The lenders conclude their assessment of Ispat's compliance with the terms of the CDR by stating that as Ispat "has not been able to comply with the above conditions", EOD has occurred and lenders "have the right to convert the entire outstanding (Rs638.89 crore) along with outstanding interest, if any, into fully paid equity shares of IIL. Individual lenders shall have the right to exercise their respective conversion right." (EOD stands for 'event of default'.)

Well, we are not holding our breath to see what the lenders, IDBI Bank, IFCI, ICICI, Punjab National Bank and State Bank of India do. They will probably extend their generosity again. But a steel industry source told Moneylife, "time is running out for Ispat. It can only be rescued through a takeover, even though the Mittals are fighting hard to avoid it."

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COMMENTS

sangeeta

7 years ago

Why don't you Ispat Employees and suppliers who have been commenting on this website get together to file a case against lending institutions.

Tell the courts to ensure that they enforce a change in management and sell their shares, when the company is still attractive to buyers and you can retain your jobs and keep your future safe.
Its time Indians learnt to stand up for their rights or fight for them.

raj arya

7 years ago

this is nothing new abt ispat
actually speaking nothing new abt the lenders also. its public funds and who cares a damn abt public money.

Retesh

7 years ago

Que to Debashis Basu - I have invested in Ispat long time ago since its enterprise value was and continues to be far lower than its competitors though it is making one of the finest steel with 4th largest plant in India. Considering the tight monitoring by lenders now, financial discipline will follow - so this is blessing in disguise for small investors. But what's that keeping you so much demotivated about future prospects of this stock, since there are tangible assets which no one seems to ignore and the doubts are towards management's intent and financing for various projects which probably will improve due to tight monitoring now.

REPLY

Debashis Basu

In Reply to Retesh 7 years ago

If the management is changed, the stock will zoom. But only the banks can do this and they have so far supported the current management. Who knows what happens tomorrow?

Retesh

In Reply to Debashis Basu 7 years ago

Ispat's share price is moving up every day now despite any clarity on time line of plant starting production again, strategic acquisition, etc what ever the case may be.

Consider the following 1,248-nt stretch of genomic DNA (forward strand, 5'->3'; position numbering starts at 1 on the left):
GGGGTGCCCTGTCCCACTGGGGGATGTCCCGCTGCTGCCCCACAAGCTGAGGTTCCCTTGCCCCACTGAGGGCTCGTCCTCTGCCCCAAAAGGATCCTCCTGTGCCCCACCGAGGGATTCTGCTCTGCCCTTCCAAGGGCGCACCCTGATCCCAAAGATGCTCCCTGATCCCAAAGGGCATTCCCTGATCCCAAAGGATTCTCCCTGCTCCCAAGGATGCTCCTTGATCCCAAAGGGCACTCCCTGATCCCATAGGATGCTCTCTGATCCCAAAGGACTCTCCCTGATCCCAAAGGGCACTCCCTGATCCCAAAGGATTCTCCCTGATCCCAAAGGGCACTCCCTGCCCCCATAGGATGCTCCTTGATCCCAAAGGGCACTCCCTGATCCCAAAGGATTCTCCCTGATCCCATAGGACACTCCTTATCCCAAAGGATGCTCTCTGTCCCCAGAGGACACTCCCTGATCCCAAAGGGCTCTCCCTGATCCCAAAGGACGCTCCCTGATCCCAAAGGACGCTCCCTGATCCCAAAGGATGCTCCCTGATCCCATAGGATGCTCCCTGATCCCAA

You and your team have highlighted certain key issues and as an investor would expect to hear more.

Keep up the healthy journalism. Infact I noticed moneylife website while seraching Ispat on Google few days back and thereafter I have gone through many articles on your website. Three cheers to you and your team on quality of journalism reports such as challenging stake increase of LIC in open market by coorbrating evidence of delivery positions, reporting on increase in risk premium for mortality despite increase in life expectancy due to better health conditions.

Best regards,
Retesh

deshmukh

In Reply to Retesh 7 years ago

tight monitoring .....TIght monitoring ,,,,,,,TIGHT monitoring .......:)

Vinod M

7 years ago

Dont worry people ,
L N bhaiya hai na ....!!

REPLY

Pramod M

In Reply to Vinod M 7 years ago

;D

TPH

7 years ago

Its an apple to all banks to please do not lend more money to the company.They will default in payments and in deadlines as they ha done before. Its better that the company management is totally changed and some one overtakes this .
Its has the caliber to achive great hieghts but the management is sucking money for their own good.

REPLY

SURI

In Reply to TPH 7 years ago

Please read wonderful article on moneylife

http://moneylife.in/article/81/11919.htm...

regarding deterioting quality of audits and bank finance. Foreign consulting firms are hired at big price and rosy picture is given in frount of investors. Check out who is the Auditors of ISPAT and their accountability on the part of investors of the company.

Swati

7 years ago

Hey guys ,
atleast think about the Employees of the company ...!!

REPLY

cant say

In Reply to Swati 7 years ago

the company is at its worst stage.....employees suffering a lot...ispat employee

SURI

In Reply to cant say 7 years ago

im an ispat employee...praying god to start the production

MDT